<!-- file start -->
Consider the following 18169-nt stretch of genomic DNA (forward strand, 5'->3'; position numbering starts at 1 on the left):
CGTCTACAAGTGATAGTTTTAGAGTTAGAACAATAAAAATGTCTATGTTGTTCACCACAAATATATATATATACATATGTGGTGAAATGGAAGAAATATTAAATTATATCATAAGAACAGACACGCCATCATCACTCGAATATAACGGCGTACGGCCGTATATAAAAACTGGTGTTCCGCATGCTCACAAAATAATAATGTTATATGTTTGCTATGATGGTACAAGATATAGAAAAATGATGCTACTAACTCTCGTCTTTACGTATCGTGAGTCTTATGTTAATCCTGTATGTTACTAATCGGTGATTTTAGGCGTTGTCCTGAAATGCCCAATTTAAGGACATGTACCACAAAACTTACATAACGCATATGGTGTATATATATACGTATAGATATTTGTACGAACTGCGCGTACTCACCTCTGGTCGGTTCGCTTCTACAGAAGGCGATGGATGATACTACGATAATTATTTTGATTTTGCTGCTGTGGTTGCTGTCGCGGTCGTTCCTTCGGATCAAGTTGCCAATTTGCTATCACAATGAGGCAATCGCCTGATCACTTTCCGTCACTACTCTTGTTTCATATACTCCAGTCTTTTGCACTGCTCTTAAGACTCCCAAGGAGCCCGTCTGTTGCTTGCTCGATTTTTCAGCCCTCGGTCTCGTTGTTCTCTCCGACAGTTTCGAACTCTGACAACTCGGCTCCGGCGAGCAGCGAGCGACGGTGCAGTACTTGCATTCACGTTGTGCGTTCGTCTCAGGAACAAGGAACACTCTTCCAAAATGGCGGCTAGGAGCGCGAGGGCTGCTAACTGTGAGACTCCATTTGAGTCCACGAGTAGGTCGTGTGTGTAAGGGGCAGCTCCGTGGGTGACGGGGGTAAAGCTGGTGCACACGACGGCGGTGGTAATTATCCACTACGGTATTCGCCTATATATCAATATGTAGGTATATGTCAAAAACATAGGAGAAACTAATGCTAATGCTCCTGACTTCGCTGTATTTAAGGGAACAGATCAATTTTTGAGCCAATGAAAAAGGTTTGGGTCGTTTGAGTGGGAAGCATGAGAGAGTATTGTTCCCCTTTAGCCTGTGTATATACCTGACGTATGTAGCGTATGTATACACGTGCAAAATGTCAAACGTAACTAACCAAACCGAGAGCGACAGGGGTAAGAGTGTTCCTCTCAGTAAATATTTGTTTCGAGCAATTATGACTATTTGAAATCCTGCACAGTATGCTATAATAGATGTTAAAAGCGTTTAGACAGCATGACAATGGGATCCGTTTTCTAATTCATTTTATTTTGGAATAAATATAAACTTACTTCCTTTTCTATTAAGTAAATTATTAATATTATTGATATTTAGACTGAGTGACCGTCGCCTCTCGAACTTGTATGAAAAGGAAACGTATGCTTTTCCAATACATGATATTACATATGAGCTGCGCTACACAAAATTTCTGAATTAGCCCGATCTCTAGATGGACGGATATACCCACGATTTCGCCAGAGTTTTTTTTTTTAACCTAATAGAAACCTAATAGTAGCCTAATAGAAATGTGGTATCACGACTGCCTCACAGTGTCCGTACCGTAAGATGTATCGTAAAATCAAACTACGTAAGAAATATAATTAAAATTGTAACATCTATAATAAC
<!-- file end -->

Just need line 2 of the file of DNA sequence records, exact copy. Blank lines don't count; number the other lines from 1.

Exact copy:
CGTCTACAAGTGATAGTTTTAGAGTTAGAACAATAAAAATGTCTATGTTGTTCACCACAAATATATATATATACATATGTGGTGAAATGGAAGAAATATTAAATTATATCATAAGAACAGACACGCCATCATCACTCGAATATAACGGCGTACGGCCGTATATAAAAACTGGTGTTCCGCATGCTCACAAAATAATAATGTTATATGTTTGCTATGATGGTACAAGATATAGAAAAATGATGCTACTAACTCTCGTCTTTACGTATCGTGAGTCTTATGTTAATCCTGTATGTTACTAATCGGTGATTTTAGGCGTTGTCCTGAAATGCCCAATTTAAGGACATGTACCACAAAACTTACATAACGCATATGGTGTATATATATACGTATAGATATTTGTACGAACTGCGCGTACTCACCTCTGGTCGGTTCGCTTCTACAGAAGGCGATGGATGATACTACGATAATTATTTTGATTTTGCTGCTGTGGTTGCTGTCGCGGTCGTTCCTTCGGATCAAGTTGCCAATTTGCTATCACAATGAGGCAATCGCCTGATCACTTTCCGTCACTACTCTTGTTTCATATACTCCAGTCTTTTGCACTGCTCTTAAGACTCCCAAGGAGCCCGTCTGTTGCTTGCTCGATTTTTCAGCCCTCGGTCTCGTTGTTCTCTCCGACAGTTTCGAACTCTGACAACTCGGCTCCGGCGAGCAGCGAGCGACGGTGCAGTACTTGCATTCACGTTGTGCGTTCGTCTCAGGAACAAGGAACACTCTTCCAAAATGGCGGCTAGGAGCGCGAGGGCTGCTAACTGTGAGACTCCATTTGAGTCCACGAGTAGGTCGTGTGTGTAAGGGGCAGCTCCGTGGGTGACGGGGGTAAAGCTGGTGCACACGACGGCGGTGGTAATTATCCACTACGGTATTCGCCTATATATCAATATGTAGGTATATGTCAAAAACATAGGAGAAACTAATGCTAATGCTCCTGACTTCGCTGTATTTAAGGGAACAGATCAATTTTTGAGCCAATGAAAAAGGTTTGGGTCGTTTGAGTGGGAAGCATGAGAGAGTATTGTTCCCCTTTAGCCTGTGTATATACCTGACGTATGTAGCGTATGTATACACGTGCAAAATGTCAAACGTAACTAACCAAACCGAGAGCGACAGGGGTAAGAGTGTTCCTCTCAGTAAATATTTGTTTCGAGCAATTATGACTATTTGAAATCCTGCACAGTATGCTATAATAGATGTTAAAAGCGTTTAGACAGCATGACAATGGGATCCGTTTTCTAATTCATTTTATTTTGGAATAAATATAAACTTACTTCCTTTTCTATTAAGTAAATTATTAATATTATTGATATTTAGACTGAGTGACCGTCGCCTCTCGAACTTGTATGAAAAGGAAACGTATGCTTTTCCAATACATGATATTACATATGAGCTGCGCTACACAAAATTTCTGAATTAGCCCGATCTCTAGATGGACGGATATACCCACGATTTCGCCAGAGTTTTTTTTTTTAACCTAATAGAAACCTAATAGTAGCCTAATAGAAATGTGGTATCACGACTGCCTCACAGTGTCCGTACCGTAAGATGTATCGTAAAATCAAACTACGTAAGAAATATAATTAAAATTGTAACATCTATAATAAC